We are on the move again. For two days we have taken a coach excursion into the deep south of Rwanda to Butare. This is partly sightseeing and partly business to visit Tharcisse Gatwa, one of the Mission Rwanda trustees.
The sky is overcast as I reach Nyabugogo bus station but the air is warm and humid. At ten in the morning the place is heaving in a way that St Andrews Square isn't at any time of the day. Ticket bought, I am directed to the bus and climb aboard just in time for it to leave. That is the good news. When travelling by bus, one can arrive early, have a choice of seats and wait forever till the thing fills up. Alternatively, applying the Just in Time principle, one can have the last seat on the bus which is invariably in the aisle on a fold down affair with a broken back.
The road south climbs into the hills. Every inch of hillside is terraced and farmed. In Rwanda there is never much distance between settlements and small groups of dwellings string themselves along the route. At Muhanga we pass the large Anglican cathedral and grounds where once upon a time and when we were living in Rwanda, we unloaded from a container a pallet of medical supplies donated by the NHS in East Lothian. The wonderful nurses who organised these surplus supplies were kind enough to include a couple of toilet bags filled with very welcome goodies like soap and shampoo. I have carried mine ever since and it is in my rucksack beside me as I write.
As we drive through the hills, loose roadside soil is held back by rough cast octagonal plant holders. Repair work to the pots is being done by local prisoners, unmissable in their orange uniforms. A significant proportion of the Rwandan male population languishes in prison and so it makes good sense to utilise the labour for public works.
Butare is not a large town. It is not particularly pretty either. Broken pavements and beggars are never far away while in the town centre, over-sized advertisements for the latest smartphone tower above bicycle repair yards and women selling potatoes. Someone once said that there are more mobile phones in Africa than there are Africans. I think they were right. Beside one mobile phone kiosk is a market. Everything inside is intimately accommodated with seamstresses sitting at their 1950's Singer sewing machines hemmed in between the dried fish and sacks of rice.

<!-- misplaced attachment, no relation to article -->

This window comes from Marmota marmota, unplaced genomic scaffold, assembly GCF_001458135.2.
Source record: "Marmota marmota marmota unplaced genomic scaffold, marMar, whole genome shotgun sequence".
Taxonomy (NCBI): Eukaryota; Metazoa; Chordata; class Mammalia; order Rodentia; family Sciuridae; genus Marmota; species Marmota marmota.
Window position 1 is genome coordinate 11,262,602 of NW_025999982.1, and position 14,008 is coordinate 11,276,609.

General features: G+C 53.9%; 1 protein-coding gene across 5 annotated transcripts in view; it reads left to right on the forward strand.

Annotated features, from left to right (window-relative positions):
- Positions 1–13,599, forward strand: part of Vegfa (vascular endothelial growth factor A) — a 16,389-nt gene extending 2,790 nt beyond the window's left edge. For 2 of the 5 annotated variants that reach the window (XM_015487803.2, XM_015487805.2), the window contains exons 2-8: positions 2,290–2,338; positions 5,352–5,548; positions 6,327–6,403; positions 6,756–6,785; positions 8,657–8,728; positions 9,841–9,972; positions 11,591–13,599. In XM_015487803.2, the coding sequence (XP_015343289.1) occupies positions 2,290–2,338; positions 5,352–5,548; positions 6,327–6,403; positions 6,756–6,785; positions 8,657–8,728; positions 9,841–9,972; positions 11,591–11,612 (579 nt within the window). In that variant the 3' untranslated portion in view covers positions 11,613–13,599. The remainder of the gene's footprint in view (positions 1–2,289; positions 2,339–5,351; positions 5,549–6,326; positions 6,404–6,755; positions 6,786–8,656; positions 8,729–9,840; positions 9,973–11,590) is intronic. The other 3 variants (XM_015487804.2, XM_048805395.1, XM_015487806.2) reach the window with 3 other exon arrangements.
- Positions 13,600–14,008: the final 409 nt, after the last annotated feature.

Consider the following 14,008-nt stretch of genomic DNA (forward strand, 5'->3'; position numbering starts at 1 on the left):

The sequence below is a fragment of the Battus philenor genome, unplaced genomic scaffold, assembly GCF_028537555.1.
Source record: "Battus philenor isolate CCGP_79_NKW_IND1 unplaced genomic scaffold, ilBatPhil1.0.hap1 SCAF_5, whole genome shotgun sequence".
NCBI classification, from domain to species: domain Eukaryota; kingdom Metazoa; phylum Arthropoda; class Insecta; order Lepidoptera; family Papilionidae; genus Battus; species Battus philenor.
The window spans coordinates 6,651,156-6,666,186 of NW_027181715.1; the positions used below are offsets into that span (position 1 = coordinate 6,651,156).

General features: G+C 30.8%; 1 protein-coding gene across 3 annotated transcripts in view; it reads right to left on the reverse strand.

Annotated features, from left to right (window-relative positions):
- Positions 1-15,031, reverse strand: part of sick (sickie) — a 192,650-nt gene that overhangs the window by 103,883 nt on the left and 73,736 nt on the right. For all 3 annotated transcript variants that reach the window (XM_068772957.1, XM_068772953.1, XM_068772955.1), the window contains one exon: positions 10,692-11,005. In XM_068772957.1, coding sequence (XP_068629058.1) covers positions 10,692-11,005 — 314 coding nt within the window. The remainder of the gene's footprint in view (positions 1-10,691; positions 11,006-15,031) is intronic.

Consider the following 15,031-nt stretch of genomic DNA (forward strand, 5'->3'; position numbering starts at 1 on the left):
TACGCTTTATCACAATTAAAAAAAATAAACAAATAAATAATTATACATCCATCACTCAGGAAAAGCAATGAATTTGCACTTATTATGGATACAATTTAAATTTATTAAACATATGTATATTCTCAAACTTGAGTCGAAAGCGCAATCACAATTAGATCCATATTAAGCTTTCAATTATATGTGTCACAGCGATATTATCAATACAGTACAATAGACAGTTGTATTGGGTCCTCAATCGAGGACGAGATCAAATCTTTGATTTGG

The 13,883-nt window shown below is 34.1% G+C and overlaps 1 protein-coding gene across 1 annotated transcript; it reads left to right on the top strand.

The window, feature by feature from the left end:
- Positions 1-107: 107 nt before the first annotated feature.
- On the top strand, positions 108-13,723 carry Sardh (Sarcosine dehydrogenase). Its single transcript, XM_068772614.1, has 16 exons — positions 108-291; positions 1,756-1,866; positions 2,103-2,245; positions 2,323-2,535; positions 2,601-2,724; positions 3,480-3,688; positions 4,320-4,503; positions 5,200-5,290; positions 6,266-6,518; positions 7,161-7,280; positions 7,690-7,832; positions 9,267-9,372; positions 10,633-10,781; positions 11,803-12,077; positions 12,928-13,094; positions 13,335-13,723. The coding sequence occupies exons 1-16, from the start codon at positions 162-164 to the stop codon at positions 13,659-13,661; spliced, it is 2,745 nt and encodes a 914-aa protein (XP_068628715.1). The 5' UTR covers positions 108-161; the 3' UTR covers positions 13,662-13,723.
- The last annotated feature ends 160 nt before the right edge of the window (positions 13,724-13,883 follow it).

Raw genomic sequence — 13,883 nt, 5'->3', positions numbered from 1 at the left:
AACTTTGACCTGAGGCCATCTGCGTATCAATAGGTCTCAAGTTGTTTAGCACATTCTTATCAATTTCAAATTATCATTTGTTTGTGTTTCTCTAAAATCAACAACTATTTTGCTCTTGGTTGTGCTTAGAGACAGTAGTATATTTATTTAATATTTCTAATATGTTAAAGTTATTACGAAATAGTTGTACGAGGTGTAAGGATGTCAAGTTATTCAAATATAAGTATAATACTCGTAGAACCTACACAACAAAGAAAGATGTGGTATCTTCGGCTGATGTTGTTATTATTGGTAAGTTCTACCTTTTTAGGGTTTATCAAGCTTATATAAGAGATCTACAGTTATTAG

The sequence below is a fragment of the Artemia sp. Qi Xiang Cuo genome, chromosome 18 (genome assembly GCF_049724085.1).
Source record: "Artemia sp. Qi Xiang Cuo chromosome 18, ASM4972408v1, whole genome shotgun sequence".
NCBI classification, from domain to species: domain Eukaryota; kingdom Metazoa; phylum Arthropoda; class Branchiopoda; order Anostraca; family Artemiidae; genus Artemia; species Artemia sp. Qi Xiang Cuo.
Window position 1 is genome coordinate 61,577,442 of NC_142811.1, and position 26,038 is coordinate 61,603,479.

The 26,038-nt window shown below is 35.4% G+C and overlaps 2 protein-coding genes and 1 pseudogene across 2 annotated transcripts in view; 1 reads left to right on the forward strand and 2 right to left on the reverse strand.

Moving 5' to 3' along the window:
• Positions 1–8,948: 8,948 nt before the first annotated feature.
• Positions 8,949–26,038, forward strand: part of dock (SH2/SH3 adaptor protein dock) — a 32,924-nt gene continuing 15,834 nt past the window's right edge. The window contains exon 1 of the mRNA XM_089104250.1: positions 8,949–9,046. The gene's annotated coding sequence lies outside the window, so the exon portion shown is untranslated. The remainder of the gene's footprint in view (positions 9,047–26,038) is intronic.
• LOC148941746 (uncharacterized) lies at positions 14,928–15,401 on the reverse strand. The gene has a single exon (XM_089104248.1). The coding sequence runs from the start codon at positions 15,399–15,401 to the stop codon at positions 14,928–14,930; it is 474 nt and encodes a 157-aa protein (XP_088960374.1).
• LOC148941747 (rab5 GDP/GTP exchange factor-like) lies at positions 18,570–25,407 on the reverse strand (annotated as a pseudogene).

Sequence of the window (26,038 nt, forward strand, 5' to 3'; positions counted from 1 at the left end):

I am typing this in an hotel bar, once the home in Rwanda of the Belgian royals back in colonial days. The place is solid and grand but as a local Hilton its best days are behind it. The dance floor has seen better days and plaster hangs from the wall. The room is almost empty. The management are nothing if not honest though. There is a clear warning on the menu that the African tea which I have just ordered takes twenty minutes to prepare. We have waited a lot longer than than for an African tea and in fact, it arrives in fifteen.
African tea or chai, for the uninitiated, is made with milk and ginger. It comes in a thermos flask sufficient to fill two generously sized cups. Why it takes twenty minutes to make no-one has yet fathomed.
When I have finished my tea and uploaded this article I will head back out of town to the university, which if the decorations on the perimeter wall are to go by, is rather less down at heal than the rest of the town. Geometric African patterns in tasteful purples and pinks hint at something inside a little more sophisticated than I have seen so far. This evening and tomorrow I will spend some time there with Tharcisse and then head back to Kigali on the bus tomorrow. If I am early at the bus station, I might even get a real seat.